I’ve written about the ‘monkey selfie’ photo already this week. Wikipedia users have declared that David Slater‘s photograph of a celebes crested macaque is in the public domain, because the monkey, not David, pressed the button.
David Slater is my guest on today’s podcast (17:28; 10MB; MP3). He talks about his trip to Sulawesi, Indonesia, and the three-day expedition during which he shadowed a troupe of monkeys and earned their trust. He explains the story of how the photographs were created, a story which has been ’embellished’, he says, by tabloid newspapers, and misrepresented by people who seek to downplay his role in the creation of the image:
“It seems that none of the [Wikipedia] editors have done the research on the story, they just keep repeating what the Daily Mail said in the UK, and the DailyMail was one of the first newspapers that sensationalised the story, who’ve never ever interviewed me …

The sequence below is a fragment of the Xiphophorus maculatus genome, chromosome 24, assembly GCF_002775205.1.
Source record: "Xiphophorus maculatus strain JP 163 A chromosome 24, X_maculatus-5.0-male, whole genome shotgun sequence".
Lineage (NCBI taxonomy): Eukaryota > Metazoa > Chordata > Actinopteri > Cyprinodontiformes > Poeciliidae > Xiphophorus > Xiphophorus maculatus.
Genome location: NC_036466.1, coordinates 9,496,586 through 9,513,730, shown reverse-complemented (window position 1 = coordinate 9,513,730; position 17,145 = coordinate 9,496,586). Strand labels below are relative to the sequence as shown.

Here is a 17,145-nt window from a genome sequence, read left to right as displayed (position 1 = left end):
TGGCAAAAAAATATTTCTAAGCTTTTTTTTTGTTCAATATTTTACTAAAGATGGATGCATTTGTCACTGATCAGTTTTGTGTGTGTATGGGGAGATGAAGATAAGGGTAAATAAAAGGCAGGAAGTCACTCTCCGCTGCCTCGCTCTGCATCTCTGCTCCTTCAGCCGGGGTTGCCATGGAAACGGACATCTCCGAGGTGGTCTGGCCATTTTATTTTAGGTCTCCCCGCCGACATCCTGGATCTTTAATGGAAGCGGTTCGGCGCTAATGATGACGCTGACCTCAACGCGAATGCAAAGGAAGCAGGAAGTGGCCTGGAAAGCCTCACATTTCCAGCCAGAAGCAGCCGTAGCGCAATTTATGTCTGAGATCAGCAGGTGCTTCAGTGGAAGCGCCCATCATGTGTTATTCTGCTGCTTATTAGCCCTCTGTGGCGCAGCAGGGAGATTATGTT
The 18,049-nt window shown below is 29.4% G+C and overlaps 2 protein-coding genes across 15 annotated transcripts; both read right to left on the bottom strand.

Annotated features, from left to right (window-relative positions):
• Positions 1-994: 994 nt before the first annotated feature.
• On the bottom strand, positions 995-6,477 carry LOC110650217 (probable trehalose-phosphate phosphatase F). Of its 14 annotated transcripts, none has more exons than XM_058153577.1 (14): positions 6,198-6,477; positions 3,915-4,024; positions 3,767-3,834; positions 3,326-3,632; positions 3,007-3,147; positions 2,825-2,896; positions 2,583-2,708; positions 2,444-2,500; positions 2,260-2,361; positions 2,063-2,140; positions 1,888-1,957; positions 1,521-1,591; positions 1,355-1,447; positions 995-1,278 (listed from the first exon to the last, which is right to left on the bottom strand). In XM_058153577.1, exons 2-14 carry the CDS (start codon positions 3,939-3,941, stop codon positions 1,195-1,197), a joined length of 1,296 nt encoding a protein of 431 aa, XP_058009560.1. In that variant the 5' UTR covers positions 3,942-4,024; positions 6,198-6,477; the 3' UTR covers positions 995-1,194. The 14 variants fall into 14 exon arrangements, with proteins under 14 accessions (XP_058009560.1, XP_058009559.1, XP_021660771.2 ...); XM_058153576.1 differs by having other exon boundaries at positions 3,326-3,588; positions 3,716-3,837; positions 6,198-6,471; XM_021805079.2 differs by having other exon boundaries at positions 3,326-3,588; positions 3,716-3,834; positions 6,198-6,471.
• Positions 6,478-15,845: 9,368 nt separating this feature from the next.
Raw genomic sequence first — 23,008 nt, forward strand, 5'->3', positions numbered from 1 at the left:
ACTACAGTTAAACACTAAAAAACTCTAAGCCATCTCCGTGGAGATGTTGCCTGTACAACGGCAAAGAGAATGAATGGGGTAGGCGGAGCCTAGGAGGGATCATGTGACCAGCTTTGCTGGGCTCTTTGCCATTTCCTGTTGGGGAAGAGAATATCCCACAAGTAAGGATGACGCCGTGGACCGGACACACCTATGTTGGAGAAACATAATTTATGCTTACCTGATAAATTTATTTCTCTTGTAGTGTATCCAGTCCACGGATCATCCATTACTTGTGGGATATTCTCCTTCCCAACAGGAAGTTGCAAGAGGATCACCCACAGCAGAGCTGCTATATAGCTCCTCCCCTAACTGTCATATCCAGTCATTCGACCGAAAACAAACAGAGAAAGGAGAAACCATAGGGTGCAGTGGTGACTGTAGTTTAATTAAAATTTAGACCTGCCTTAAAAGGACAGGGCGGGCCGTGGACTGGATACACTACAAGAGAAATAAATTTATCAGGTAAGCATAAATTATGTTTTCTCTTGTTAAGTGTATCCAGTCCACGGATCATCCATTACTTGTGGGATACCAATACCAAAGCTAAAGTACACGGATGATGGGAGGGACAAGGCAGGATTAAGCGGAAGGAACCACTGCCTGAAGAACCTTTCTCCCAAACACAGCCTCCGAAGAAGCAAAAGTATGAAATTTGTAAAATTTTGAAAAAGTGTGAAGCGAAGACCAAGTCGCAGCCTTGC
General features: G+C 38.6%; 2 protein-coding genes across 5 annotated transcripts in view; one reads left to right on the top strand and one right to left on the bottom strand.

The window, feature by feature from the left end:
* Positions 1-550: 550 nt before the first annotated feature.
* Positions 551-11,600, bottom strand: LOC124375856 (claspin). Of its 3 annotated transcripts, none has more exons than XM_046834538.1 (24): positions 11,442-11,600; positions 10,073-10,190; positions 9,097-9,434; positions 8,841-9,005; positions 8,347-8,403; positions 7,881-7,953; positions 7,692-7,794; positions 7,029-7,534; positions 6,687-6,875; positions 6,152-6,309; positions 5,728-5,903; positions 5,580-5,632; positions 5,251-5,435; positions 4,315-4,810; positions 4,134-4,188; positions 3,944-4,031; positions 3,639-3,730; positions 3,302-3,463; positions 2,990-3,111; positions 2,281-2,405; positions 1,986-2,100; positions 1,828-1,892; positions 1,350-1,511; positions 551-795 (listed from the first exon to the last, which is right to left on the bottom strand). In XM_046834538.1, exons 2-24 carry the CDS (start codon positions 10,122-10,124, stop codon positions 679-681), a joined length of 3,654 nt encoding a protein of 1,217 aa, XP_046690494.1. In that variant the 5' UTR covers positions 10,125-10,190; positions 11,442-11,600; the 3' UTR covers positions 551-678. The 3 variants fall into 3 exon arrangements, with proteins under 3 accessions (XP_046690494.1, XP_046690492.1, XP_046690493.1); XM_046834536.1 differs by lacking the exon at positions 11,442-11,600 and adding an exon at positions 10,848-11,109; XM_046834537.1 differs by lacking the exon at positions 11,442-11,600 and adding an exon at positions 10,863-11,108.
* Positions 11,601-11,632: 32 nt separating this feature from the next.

David is dismissive of Wikipedia’s claim that it is ‘self-correcting’, pointing out that the Wikipedia talk pages on the subject are mired in stalemate:
“A lot of Wikipedia editors on the discussion pages are baffled, they’re actually quite embarrassed by this action.”
Adding insult to injury, last week’s Wikimania Festival in London featured prominently displayed copies of the photo, which participants, including Wikipedia founder Jimmy Wales, posed for selfies with.
So this just happened… @jimmy_wales selfie with a #monkeyselfie #wikimania2014 pic.twitter.com/MU6SeyyR7p
— Wikimania London (@WikimaniaLondon) August 7, 2014
David Slater is currently considering his options, and taking legal advice. In the meantime, he’s teamed up with photo products company Picanova to give away a printed canvas print of the picture while supporting conservation work in Indonesia.
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